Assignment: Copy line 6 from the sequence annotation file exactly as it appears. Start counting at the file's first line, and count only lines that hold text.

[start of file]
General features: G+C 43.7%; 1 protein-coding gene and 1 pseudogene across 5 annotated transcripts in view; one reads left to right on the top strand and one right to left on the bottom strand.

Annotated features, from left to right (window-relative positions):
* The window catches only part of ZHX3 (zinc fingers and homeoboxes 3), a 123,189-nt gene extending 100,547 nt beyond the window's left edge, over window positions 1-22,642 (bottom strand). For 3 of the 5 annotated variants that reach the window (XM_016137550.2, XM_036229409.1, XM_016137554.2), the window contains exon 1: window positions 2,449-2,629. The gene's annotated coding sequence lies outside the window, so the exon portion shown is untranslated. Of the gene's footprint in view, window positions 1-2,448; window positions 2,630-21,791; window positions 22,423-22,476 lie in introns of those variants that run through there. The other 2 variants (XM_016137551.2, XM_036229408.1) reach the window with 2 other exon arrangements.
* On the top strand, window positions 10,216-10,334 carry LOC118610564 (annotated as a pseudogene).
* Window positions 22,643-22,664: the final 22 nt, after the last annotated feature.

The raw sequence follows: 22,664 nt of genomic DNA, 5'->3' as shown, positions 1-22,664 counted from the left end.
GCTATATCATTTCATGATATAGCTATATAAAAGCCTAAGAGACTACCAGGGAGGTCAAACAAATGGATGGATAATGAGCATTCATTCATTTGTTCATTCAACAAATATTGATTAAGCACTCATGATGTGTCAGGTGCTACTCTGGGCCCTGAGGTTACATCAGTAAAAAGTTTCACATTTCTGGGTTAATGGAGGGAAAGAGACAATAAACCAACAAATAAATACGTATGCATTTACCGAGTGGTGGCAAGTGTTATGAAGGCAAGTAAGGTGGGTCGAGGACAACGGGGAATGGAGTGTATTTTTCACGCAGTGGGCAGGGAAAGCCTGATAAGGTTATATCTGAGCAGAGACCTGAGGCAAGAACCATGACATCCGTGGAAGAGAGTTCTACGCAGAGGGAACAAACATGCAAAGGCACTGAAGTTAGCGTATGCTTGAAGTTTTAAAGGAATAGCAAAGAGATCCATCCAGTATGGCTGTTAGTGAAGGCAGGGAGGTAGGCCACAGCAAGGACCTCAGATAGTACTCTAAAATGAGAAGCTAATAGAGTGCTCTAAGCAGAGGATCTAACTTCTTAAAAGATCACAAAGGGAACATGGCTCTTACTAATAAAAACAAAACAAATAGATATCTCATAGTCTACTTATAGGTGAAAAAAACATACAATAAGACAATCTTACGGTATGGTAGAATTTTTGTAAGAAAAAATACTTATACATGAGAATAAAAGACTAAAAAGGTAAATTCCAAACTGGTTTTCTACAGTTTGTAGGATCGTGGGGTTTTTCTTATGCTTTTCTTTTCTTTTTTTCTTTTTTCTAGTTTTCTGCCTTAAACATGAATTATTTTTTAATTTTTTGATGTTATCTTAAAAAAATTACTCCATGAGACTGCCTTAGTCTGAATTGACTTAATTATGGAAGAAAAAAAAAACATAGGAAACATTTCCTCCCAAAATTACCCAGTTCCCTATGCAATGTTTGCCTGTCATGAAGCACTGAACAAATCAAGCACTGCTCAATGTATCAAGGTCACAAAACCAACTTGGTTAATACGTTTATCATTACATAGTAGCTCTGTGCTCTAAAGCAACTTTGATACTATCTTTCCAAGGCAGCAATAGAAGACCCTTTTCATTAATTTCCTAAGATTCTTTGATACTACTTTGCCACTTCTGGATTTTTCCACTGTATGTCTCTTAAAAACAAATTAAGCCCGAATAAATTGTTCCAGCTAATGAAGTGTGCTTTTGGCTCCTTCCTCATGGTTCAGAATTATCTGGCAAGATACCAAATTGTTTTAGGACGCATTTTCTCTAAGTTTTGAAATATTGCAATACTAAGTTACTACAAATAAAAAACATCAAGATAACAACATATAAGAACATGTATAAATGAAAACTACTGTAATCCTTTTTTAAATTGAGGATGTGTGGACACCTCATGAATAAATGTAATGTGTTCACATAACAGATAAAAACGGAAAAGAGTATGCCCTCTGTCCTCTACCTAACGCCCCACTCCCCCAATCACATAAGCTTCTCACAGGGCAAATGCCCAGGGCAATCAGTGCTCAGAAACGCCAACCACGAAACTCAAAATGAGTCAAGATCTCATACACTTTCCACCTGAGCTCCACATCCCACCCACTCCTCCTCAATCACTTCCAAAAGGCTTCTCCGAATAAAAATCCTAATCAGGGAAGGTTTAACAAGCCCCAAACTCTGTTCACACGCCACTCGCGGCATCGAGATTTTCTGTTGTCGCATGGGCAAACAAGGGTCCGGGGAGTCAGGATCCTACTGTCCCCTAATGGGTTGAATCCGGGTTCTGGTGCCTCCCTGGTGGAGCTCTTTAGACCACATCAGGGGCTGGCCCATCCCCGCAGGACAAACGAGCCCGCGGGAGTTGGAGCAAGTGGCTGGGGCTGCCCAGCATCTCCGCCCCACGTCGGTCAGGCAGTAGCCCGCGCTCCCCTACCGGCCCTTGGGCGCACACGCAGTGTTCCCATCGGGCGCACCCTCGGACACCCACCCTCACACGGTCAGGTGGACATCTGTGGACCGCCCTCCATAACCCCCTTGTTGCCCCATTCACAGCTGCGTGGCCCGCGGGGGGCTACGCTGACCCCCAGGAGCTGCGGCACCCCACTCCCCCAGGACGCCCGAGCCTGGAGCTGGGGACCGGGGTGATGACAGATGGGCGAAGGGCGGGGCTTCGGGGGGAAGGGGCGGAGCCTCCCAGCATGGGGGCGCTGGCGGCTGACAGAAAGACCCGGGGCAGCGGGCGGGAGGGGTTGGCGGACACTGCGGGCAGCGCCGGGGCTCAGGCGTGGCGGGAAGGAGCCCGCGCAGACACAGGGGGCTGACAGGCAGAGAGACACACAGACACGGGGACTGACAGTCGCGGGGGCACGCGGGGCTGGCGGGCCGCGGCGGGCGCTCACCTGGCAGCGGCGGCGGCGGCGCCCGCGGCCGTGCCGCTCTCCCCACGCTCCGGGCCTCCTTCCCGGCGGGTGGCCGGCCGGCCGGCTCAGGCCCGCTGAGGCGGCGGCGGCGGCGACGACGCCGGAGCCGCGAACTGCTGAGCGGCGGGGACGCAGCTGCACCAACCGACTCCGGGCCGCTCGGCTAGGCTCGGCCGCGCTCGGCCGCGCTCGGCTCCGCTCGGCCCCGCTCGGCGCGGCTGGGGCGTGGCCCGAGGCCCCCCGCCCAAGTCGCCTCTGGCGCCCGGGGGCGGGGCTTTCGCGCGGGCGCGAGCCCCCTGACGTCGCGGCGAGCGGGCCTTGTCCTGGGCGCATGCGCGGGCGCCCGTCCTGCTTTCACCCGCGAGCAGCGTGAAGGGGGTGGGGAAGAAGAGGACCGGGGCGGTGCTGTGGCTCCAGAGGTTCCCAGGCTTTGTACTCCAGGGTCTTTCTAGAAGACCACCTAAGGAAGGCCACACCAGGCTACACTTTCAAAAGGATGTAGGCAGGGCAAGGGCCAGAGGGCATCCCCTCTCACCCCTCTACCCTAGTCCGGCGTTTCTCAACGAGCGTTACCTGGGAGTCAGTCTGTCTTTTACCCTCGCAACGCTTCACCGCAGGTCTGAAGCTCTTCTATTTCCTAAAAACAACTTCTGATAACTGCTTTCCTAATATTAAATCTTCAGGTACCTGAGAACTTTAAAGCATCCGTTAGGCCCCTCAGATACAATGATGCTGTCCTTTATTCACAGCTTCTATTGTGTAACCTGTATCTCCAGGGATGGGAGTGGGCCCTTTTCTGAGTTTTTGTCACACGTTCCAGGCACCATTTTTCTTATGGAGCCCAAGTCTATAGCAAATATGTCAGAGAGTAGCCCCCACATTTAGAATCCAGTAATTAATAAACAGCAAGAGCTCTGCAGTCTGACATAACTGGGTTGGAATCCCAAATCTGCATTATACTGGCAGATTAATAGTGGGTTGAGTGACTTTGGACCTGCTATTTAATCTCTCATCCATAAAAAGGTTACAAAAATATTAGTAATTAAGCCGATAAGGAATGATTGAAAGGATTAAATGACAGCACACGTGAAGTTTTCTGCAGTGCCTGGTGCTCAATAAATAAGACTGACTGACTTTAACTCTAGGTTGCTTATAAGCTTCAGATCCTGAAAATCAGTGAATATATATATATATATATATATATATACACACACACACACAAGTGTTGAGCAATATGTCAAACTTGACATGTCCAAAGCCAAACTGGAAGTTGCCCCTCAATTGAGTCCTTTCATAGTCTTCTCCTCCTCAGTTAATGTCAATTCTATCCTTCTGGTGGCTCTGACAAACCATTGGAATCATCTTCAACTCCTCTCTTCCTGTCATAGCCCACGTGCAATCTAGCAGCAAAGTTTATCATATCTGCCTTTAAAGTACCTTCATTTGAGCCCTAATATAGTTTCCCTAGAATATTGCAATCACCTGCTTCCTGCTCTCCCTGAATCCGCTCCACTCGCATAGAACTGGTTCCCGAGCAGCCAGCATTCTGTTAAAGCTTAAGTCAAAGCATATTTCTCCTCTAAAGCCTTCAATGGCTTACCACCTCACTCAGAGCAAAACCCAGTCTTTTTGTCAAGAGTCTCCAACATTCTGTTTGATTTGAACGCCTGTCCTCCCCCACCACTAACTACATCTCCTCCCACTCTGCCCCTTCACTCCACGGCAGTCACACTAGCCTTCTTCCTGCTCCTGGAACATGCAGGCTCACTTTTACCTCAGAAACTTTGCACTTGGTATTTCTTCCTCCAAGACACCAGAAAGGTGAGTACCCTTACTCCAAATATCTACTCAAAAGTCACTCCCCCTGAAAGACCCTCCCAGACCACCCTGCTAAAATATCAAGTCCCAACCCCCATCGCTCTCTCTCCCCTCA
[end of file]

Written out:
The raw sequence follows: 22,664 nt of genomic DNA, 5'->3' as shown, positions 1-22,664 counted from the left end.